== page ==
That's basically my point, yes. Others may disagree. But also basically I don't think we are in such desperate need of audio that we have to reuse files on multiple pages. Others may disagree. DTLHS (talk) 04:53, 13 February 2019 (UTC)
Fair enough. I'll probably record the audio at some point. —The Editor's Apprentice (TalkEdits) 05:19, 13 February 2019 (UTC)

Where is Wiktionary stated to be descriptionist?Edit

I often hear that people that Wiktionary is deacriptionist, but I can't seem to find the policy article that says so, can someone tell which policy does? —The Editor's Apprentice (TalkEdits) 04:17, 13 February 2019 (UTC)

Probably WT:CFI. DTLHS (talk) 04:28, 13 February 2019 (UTC)
I don't find the word descriptionist nor prescriptionist on the page. —The Editor's Apprentice (TalkEdits) 04:36, 13 February 2019 (UTC)
You'll have to read between the lines. Saying "We are descriptionist" is not a useful policy statement on its own. DTLHS (talk) 04:38, 13 February 2019 (UTC)
Fair enough, I guess the part about attestment is the most relevant. Thanks! —The Editor's Apprentice (TalkEdits) 04:49, 13 February 2019 (UTC)

Obsolete local unitsEdit

Is there any convention regarding entries such as the pair Amsterdam pound/Amsterdams pond and whether they are considered sums of parts? Local units of the type L U are basically bound to have a value somewhere around the range of U and would have been used in locale L, even though the specific quantity cannot be inferred from the name. ←₰-→ Lingo Bingo Dingo (talk) 14:51, 15 February 2019 (UTC)

The obsolescence of such units should not enter into the considerations. For the nautical mile one might equally argue that it is SOP since it is a unit with a length around a mile used in a nautical context. And why should it matter that we are dealing with units? Roman numeral is SOP because it is a kind of numeral used by the Romans. The point is not that the specific quantity cannot be inferred from the name, but that the term has a specific meaning that cannot be inferred from the name. For example, I think it is defensible to include an entry biblical cubit even though we have only informed guesses about the specific quantity; nevertheless, the term has a specific meaning and is attestable.  --Lambiam 10:58, 16 February 2019 (UTC)

Corazón / corazoncitoEdit

I left this message about the diminutive of Spanish "corazón". Regards. --188.76.240.193 19:40, 17 February 2019 (UTC)

We don't include diminutives in the headword line for Spanish, unlike Polish. —Μετάknowledgediscuss/deeds 20:12, 17 February 2019 (UTC)
¿? Not sure why; especially in cases like this, which contains a connecting -c-. Sad, anyway. Regards. --188.76.240.193 03:02, 19 February 2019 (UTC)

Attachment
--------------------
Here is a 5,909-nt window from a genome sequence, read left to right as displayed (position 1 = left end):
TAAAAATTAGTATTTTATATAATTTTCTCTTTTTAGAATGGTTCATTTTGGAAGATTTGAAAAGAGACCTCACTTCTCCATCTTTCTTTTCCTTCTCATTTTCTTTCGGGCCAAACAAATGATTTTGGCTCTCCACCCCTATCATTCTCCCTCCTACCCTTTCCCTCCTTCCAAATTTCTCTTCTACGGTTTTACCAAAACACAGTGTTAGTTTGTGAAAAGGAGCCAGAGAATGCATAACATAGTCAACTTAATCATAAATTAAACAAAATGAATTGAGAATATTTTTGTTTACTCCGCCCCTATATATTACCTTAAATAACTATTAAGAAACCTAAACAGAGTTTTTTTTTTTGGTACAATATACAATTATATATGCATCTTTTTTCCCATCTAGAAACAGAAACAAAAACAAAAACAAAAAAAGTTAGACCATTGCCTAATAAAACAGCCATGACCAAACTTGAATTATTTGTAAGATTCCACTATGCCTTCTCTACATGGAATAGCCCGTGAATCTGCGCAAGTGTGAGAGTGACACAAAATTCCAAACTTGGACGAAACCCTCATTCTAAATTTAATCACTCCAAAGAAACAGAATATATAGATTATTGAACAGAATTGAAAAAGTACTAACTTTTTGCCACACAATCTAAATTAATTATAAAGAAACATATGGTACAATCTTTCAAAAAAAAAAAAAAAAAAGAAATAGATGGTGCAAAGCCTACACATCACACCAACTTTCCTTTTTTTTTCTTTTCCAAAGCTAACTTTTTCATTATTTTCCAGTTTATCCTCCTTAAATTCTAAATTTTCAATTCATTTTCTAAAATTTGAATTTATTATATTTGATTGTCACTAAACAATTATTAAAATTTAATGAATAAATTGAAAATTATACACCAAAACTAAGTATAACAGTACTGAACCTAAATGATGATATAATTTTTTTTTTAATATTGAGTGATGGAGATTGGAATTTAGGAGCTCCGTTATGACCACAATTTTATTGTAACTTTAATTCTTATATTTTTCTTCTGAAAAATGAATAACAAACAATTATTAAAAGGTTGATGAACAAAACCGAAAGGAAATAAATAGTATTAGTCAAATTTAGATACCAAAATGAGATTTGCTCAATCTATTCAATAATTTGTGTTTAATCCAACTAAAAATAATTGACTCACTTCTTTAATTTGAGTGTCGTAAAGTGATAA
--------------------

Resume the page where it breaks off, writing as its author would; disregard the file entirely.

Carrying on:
I see there's a link in corazoncito to corazón. Why not, at least, a link somewhere in corazón to corazoncito? Not sure how to do it and, after the previous comment, if it would be reverted; so I'll just comment. Regards. --188.76.240.193 03:08, 19 February 2019 (UTC)
I added it as a derived term. I believe the reason we do not link them as we do in Polish is because they are completely predictable. —Μετάknowledgediscuss/deeds 03:41, 19 February 2019 (UTC)
Thanks a lot, Μετάknowledge! Kind regards. --188.76.240.193 11:53, 21 February 2019 (UTC)

Tag questions in other languagesEdit

Some languages have a generic word or particle that makes a statement into a yes/no question, a bit like 'innit' in London English or est-ce que in French. Is there a way to find these using Wiktionary? For example I know there's a Persian one but I forgot it. Vices Theme (talk) 16:38, 23 February 2019 (UTC)

You mean آیا‎, the sole inhabitant of Category:Persian interrogative particles?  --Lambiam 22:49, 23 February 2019 (UTC)

Having Difficulty with an EntryEdit

We're new here and currently without a term to describe a class of objects for which a Wiktionary term currently exists pertaining to a specific application of the term. Our secondary entry hoped to shed light on both the class of object in addition to the term itself which under the existing description while suitable to the application, may fail to do justice to the term.

Our entry was left for verification and subsequently removed entirely which may make little difference to our use of the term but may be of greater concern to those aiming to uphold the standards of the platform since the current Wiktionary entry may be questionable.

Thank you for your attention in this matter. /UFC (see Metacube) —This unsigned comment was added by Unidentified Flying Cheeseburgers (talkcontribs).

You made up a meaning for the word. Wiktionary does not host things that you just make up one day; they have to follow our criteria for inclusion. —Μετάknowledgediscuss/deeds 04:39, 1 March 2019 (UTC)